# Integration Example: Sines an Cosines

Q:  ∫cos5(x)sin4(x)dx

A: Some books have tables and charts to memorize on how to integrate these types of problems: what to do if the power is odd on one but even on the other, etc (called reduction formulas)… Boring… Who has time, space or desire to memorize formulas? Let’s solve the damn problem.

First, I see that there are sines and cosines, and we know that one is the derivative of the other (more or less).  This tells me that u-substitution is likely going to come up.

Remember: whenever you see a function and its derivative present in a problem, you want to be thinking u-substitution!

I also know that by using the Pythagorean Identity, sin2(x)+cos2(x)=1, I can convert an “even number” of cosines to sines and vice versa.

So, now that I know u-substitution is most likely, I want to leave behind one function to be “du” and the rest should be converted to “u’s”.

Cosine is literally the “odd man out”.  There is an odd number of cosines, so I will leave one cosine behind to eventually serve as du and convert the rest like so:

∫cos5(x)sin4(x)dx

∫cos(x)*cos4(x)*sin4(x)dx

∫cos(x)*(cos2(x))2*sin4(x)dx

∫cos(x)*(1-sin2(x))2*sin4(x)dx

Now, I can do a fairly clean u-substitution:

Let u = sin(x)

Then, du = cos(x)dx

∫cos(x)*(1-sin2(x))2*sin4(x)dx = ∫ du*(1-u2)2*u4

Or, rewrite it: ∫(1-u2)2*u4du

Simplify and clean up:

∫(1-2u2+u4)*u4du

∫u4-2u6+u8du

Integrate to get:

(1/5)u5-(2/7)u7+(1/9)u9+C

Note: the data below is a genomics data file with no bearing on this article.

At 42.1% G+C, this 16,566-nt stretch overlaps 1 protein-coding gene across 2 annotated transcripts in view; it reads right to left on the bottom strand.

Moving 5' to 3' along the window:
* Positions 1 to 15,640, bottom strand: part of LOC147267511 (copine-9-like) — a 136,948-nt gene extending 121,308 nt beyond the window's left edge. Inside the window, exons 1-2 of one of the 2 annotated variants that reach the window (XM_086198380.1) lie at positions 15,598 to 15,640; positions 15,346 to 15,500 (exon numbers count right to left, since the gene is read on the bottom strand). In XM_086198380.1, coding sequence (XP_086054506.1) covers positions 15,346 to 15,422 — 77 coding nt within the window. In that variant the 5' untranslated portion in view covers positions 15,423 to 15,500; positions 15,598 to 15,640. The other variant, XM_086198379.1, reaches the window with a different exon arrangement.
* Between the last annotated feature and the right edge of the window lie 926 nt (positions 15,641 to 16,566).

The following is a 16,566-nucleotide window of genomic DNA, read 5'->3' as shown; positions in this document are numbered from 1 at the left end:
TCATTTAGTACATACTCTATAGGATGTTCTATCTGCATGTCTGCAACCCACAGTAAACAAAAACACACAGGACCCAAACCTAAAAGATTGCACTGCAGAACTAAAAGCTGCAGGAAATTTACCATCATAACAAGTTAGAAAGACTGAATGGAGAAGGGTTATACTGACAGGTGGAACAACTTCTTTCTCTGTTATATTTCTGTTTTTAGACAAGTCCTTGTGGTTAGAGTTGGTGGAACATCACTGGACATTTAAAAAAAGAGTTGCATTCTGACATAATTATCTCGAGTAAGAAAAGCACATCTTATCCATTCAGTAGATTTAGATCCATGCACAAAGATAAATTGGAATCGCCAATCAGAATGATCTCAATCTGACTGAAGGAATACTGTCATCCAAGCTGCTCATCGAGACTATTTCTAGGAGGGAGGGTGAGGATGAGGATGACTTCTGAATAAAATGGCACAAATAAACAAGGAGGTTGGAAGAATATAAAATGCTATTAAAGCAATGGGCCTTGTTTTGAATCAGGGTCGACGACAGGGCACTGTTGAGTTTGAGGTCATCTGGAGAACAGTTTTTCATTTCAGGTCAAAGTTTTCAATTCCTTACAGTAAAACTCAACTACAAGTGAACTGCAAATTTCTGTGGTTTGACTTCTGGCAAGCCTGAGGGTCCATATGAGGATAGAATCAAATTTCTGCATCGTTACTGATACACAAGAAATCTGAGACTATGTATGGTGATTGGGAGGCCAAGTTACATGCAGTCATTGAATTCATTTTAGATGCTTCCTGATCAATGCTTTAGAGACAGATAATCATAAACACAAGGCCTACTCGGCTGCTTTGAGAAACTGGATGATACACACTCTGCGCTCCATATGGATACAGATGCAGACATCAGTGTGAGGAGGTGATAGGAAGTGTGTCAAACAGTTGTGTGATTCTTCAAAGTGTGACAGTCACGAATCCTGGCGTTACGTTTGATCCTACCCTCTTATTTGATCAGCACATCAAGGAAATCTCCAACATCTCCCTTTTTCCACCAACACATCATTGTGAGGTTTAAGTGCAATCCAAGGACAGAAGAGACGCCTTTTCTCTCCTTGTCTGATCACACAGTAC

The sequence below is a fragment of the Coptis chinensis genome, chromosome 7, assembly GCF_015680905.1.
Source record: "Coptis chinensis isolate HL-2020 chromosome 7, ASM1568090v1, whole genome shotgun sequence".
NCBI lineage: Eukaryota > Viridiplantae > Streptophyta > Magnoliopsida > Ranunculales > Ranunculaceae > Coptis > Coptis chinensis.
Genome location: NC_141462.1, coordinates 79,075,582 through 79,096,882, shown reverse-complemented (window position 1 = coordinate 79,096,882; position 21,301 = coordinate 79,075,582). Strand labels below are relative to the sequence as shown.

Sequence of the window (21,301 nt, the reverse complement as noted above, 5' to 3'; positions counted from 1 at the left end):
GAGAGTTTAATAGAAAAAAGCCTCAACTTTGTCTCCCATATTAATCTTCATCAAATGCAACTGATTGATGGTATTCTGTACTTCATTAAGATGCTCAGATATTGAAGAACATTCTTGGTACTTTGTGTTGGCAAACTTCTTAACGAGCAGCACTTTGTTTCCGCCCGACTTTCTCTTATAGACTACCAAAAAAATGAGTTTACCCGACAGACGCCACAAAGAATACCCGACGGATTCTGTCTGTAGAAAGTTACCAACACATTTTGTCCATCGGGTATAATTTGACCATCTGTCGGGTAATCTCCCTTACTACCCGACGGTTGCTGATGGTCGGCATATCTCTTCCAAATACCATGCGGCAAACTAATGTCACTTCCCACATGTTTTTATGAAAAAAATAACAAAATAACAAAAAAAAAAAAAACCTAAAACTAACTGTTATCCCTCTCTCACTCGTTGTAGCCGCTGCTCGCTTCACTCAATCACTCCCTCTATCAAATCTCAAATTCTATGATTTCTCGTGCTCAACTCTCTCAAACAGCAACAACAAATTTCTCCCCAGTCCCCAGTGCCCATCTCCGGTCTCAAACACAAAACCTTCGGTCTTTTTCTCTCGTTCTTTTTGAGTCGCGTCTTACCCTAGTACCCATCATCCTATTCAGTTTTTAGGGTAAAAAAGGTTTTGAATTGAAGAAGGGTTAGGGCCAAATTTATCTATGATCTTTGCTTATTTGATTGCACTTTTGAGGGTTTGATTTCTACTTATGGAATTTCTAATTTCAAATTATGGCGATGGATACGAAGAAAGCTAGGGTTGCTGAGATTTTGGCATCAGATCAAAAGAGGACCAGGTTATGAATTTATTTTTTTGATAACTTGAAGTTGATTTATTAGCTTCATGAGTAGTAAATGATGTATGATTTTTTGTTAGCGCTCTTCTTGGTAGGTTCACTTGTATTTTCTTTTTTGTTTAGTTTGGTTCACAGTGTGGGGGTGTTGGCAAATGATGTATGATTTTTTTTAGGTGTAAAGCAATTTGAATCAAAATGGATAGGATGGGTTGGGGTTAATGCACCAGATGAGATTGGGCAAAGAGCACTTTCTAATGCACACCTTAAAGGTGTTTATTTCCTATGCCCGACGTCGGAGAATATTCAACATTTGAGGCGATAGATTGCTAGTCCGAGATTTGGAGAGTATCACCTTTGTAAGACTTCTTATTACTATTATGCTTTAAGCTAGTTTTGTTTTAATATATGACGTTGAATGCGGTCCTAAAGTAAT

And, substitute back in u = sin(x):

(1/5)sin5(x)-(2/7)sin7(x)+(1/9)sin9(x)+C

This is only 1 way to solve this problem.  I could’ve picked a different u-substitution and I could’ve likely picked different trig identities to help me along the way.

# Multiplying Polynomials

Q: Multiply -9m(2m2 + 6m – 1)

A:  When adding and subtracting polynomials, you can only combined like terms.  This is not the case with multiplication.  You can multiply unlike terms together.

-9m(2m2 + 6m – 1)

In this problem the whole quantity in the parentheses is being multiplied by -9m.  So, -9m needs to multiply each term:

-9m(2m2 + 6m – 1) = -9m*2m2 + -9m*6m + -9m*-1

# Subtracting Polynomials

1:  Subtract: (-4y2-3y+8) – (2y2-6y+2)

A:  Here we are just asked to clean things up and combine like terms: basically, add apples with apples and oranges with oranges, but don’t accidentally add apples with oranges!

y2 terms get combined with y2 terms
y terms get combined with y terms
constants (lone numbers) get combined with constants

So, let’s use color to highlight the like terms:

(-4y2-3y+8) – (2y2-6y+2)

How many total y2 terms do you have? -4y2 – 2y2 = -6y2

How many total y terms do you have? -3y – -6y = -3y+6y = 3y

How many total constant terms do you have? 8+2 = 8 – 2 = 6

Did we forget anyone?  Did anyone not have a match that we need to bring along?  Nope! Everyone from both sets of parentheses is accounted for!

(-4y2-3y+8) – (2y2-6y+2) = -6y2 + 3y + 6

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# Use the area of a cirle to find the diameter

Q:  The area of a circle is 16(pi) cm squared.  What is the diameter of the circle?

First we need to know the area formula for a circle… This is:

A = pi*r^2  [r is the radius]

Since the area is given to us, we can plug that in to the formula to get:

16*pi = pi*r^2

The only variable is r, so we can use algebra to solve for r like so:

Divide both sides by pi (which makes the pi’s cancel out):

16*pi /pi = pi*r^2 /pi

16 = r^2

Now, take the square root of both sides to solve for r:

sqrt(16) = r

4 = r

So, the radius of the circle is 4.  The diameter is 2*radius… So, the diameter is 8 cm.